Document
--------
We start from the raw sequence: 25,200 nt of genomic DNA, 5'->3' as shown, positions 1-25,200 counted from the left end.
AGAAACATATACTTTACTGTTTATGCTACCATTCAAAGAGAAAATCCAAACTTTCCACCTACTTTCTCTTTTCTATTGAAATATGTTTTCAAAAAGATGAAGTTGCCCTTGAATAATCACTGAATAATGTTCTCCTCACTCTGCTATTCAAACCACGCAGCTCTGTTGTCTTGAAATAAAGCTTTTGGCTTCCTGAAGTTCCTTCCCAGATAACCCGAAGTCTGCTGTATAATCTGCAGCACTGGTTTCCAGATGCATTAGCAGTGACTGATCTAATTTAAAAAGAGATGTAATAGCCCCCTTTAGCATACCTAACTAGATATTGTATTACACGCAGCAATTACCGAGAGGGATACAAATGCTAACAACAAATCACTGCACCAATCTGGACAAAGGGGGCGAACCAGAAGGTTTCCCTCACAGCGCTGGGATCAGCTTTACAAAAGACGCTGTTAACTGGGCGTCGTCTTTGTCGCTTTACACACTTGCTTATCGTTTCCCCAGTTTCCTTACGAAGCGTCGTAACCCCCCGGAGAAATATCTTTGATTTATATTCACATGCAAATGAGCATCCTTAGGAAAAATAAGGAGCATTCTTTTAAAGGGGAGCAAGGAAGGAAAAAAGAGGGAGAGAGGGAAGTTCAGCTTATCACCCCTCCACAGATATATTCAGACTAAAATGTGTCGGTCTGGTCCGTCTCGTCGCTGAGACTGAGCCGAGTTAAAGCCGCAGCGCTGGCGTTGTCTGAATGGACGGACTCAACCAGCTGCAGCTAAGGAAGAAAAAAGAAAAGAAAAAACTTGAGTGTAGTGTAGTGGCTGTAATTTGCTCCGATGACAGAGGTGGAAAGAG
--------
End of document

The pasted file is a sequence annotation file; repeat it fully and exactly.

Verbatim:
We start from the raw sequence: 25,200 nt of genomic DNA, 5'->3' as shown, positions 1-25,200 counted from the left end.
AGAAACATATACTTTACTGTTTATGCTACCATTCAAAGAGAAAATCCAAACTTTCCACCTACTTTCTCTTTTCTATTGAAATATGTTTTCAAAAAGATGAAGTTGCCCTTGAATAATCACTGAATAATGTTCTCCTCACTCTGCTATTCAAACCACGCAGCTCTGTTGTCTTGAAATAAAGCTTTTGGCTTCCTGAAGTTCCTTCCCAGATAACCCGAAGTCTGCTGTATAATCTGCAGCACTGGTTTCCAGATGCATTAGCAGTGACTGATCTAATTTAAAAAGAGATGTAATAGCCCCCTTTAGCATACCTAACTAGATATTGTATTACACGCAGCAATTACCGAGAGGGATACAAATGCTAACAACAAATCACTGCACCAATCTGGACAAAGGGGGCGAACCAGAAGGTTTCCCTCACAGCGCTGGGATCAGCTTTACAAAAGACGCTGTTAACTGGGCGTCGTCTTTGTCGCTTTACACACTTGCTTATCGTTTCCCCAGTTTCCTTACGAAGCGTCGTAACCCCCCGGAGAAATATCTTTGATTTATATTCACATGCAAATGAGCATCCTTAGGAAAAATAAGGAGCATTCTTTTAAAGGGGAGCAAGGAAGGAAAAAAGAGGGAGAGAGGGAAGTTCAGCTTATCACCCCTCCACAGATATATTCAGACTAAAATGTGTCGGTCTGGTCCGTCTCGTCGCTGAGACTGAGCCGAGTTAAAGCCGCAGCGCTGGCGTTGTCTGAATGGACGGACTCAACCAGCTGCAGCTAAGGAAGAAAAAAGAAAAGAAAAAACTTGAGTGTAGTGTAGTGGCTGTAATTTGCTCCGATGACAGAGGTGGAAAGAG